That John Darrin Sawyer shall not be permitted to take any action against any property or any part of the estate of John R. Sawyer. That John Darrin Sawyer be granted the necessary authority and permission to proceed on an action against the bonding company. State Surety Company, so that such action and/or proceeding effectively may proceed and that John Darrin Sawyer may take all necessary action to obtain the judgment against John R. Sawyer so that said amount due John Darrin Sawyer may be finally determined in order that an action on the bond of State Surety Company may proceed in the appropriate District Court. That in consideration for the Stipulation by John R. Sawyer to permit judgment to be entered against him in the matter of John Darrin Sawyer in the County Court of Saunders County, John Darrin Sawyer hereby provides his covenant against enforcements or collection against John R. Sawyer personally and John Darrin Sawyer hereby agrees to use the judgment for the sole purpose of maintaining an action against State Surety on the bond.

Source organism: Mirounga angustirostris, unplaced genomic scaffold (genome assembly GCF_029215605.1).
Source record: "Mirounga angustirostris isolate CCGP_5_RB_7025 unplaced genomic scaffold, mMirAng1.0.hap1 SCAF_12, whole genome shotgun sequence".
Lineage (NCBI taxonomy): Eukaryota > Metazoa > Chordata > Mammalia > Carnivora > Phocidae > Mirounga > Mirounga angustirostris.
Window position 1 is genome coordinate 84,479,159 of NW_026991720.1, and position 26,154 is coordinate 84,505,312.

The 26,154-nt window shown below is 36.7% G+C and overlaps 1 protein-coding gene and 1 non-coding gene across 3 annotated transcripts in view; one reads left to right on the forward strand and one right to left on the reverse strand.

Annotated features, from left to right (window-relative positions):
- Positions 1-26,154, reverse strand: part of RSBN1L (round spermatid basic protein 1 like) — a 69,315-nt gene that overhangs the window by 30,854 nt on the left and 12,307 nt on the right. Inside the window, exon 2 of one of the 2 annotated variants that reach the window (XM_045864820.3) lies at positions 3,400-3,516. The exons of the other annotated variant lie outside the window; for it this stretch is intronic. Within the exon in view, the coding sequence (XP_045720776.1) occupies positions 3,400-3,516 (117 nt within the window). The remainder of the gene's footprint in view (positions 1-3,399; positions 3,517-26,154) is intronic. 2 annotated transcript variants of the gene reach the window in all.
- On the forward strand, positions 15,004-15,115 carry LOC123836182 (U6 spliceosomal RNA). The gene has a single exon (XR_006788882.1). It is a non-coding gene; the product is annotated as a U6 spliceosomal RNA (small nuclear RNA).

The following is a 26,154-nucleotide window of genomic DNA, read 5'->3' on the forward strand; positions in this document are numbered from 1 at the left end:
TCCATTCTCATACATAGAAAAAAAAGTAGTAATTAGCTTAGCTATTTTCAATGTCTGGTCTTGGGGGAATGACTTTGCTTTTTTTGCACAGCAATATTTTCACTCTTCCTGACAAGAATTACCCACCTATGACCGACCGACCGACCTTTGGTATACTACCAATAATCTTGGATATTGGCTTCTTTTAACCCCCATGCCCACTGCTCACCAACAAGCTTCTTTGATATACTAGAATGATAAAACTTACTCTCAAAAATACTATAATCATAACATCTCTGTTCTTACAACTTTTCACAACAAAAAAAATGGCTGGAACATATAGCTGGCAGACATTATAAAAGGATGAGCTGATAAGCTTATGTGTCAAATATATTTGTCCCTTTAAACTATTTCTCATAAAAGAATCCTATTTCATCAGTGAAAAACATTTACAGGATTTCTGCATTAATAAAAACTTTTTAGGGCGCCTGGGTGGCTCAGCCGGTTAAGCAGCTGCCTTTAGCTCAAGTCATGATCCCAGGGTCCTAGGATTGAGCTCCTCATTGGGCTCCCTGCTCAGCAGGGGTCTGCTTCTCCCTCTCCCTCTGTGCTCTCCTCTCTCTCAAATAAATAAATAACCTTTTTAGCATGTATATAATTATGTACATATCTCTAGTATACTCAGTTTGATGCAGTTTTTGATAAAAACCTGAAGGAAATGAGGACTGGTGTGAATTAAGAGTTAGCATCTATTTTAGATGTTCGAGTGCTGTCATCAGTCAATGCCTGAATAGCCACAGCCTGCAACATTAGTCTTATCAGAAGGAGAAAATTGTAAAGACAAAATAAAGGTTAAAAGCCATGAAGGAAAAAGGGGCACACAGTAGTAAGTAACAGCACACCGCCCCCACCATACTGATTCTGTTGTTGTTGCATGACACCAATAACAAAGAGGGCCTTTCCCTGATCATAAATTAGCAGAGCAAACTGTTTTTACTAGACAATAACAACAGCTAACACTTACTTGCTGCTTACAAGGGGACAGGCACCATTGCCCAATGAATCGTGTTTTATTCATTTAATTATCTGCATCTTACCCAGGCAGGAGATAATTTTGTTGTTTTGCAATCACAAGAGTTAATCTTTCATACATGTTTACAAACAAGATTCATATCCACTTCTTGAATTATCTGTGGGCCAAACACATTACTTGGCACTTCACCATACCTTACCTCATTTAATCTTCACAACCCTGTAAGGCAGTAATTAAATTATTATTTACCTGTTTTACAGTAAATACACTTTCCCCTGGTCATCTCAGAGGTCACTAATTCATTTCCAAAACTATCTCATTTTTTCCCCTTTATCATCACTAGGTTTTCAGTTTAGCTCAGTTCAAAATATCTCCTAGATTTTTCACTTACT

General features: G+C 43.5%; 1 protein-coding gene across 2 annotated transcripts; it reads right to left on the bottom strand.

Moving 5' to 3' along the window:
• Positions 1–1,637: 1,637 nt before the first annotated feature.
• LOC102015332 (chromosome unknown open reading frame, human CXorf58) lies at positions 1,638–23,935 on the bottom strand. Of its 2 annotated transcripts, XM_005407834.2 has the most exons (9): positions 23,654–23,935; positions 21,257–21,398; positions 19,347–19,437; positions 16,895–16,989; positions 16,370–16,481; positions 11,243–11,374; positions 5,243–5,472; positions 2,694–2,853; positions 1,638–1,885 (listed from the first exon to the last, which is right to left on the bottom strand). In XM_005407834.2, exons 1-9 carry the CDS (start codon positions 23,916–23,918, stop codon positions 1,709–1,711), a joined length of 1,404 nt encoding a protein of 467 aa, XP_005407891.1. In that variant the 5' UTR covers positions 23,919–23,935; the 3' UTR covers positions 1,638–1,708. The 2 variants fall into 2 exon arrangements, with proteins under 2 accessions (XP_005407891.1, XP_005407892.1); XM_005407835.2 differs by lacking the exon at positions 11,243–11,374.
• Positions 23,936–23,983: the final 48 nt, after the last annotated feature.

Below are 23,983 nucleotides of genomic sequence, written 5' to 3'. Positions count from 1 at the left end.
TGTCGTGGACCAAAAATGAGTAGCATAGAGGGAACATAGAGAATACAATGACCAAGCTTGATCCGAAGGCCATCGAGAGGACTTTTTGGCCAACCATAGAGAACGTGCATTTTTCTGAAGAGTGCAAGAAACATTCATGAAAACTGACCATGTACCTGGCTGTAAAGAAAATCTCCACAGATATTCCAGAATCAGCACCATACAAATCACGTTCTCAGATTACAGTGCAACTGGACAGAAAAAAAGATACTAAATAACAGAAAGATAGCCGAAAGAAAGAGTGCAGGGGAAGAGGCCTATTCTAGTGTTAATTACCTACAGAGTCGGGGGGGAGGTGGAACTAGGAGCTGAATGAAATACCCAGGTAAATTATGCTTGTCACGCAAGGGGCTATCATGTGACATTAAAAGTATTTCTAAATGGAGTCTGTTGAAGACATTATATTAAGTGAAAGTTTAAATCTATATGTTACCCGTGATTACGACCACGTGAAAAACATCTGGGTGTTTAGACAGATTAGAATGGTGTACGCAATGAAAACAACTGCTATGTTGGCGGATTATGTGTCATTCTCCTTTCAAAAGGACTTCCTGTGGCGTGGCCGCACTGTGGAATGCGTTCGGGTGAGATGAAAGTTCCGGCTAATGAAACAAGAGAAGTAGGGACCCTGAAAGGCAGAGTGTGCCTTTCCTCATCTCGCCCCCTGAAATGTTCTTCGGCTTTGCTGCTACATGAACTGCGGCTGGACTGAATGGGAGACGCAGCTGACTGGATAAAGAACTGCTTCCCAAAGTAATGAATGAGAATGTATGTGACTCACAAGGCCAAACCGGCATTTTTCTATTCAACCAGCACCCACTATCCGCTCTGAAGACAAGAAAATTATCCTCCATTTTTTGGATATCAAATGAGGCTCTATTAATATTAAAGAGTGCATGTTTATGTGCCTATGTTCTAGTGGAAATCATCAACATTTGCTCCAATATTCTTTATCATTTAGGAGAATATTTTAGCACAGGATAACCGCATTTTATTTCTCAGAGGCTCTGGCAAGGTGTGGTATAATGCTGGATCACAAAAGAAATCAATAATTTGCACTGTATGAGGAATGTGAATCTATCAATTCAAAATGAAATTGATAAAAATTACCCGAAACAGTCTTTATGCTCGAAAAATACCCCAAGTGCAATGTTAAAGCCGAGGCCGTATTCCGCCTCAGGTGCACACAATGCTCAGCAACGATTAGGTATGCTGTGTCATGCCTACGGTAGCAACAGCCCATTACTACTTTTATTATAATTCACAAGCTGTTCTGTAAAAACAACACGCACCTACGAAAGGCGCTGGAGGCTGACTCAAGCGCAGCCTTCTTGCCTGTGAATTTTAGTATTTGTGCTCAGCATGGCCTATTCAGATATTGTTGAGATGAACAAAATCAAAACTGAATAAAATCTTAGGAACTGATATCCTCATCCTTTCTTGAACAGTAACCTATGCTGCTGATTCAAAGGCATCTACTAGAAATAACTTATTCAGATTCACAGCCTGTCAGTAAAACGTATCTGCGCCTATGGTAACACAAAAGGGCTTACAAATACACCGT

The bankruptcy court, pursuant to this stipulation, granted John D. relief from the automatic stay on January 8, 1993. John D. then moved the county court to enter a judgment by stipulation against John R. for $41,370. The county court granted John D.'s motion and entered judgment against John R. in the amount of $41,370.
Having received only $390 from John R., John D. filed this action against State Surety on August 30, 1993, seeking a $20,000 judgment on the surety bond. The district court, pursuant to § 30-2641(b), dismissed the action, holding that “an action against the primary obligator, John R. Sawyer, has been barred by adjudication or limitation and therefore no proceeding may be commenced against the surety, State Surety Company.” John D. appeals.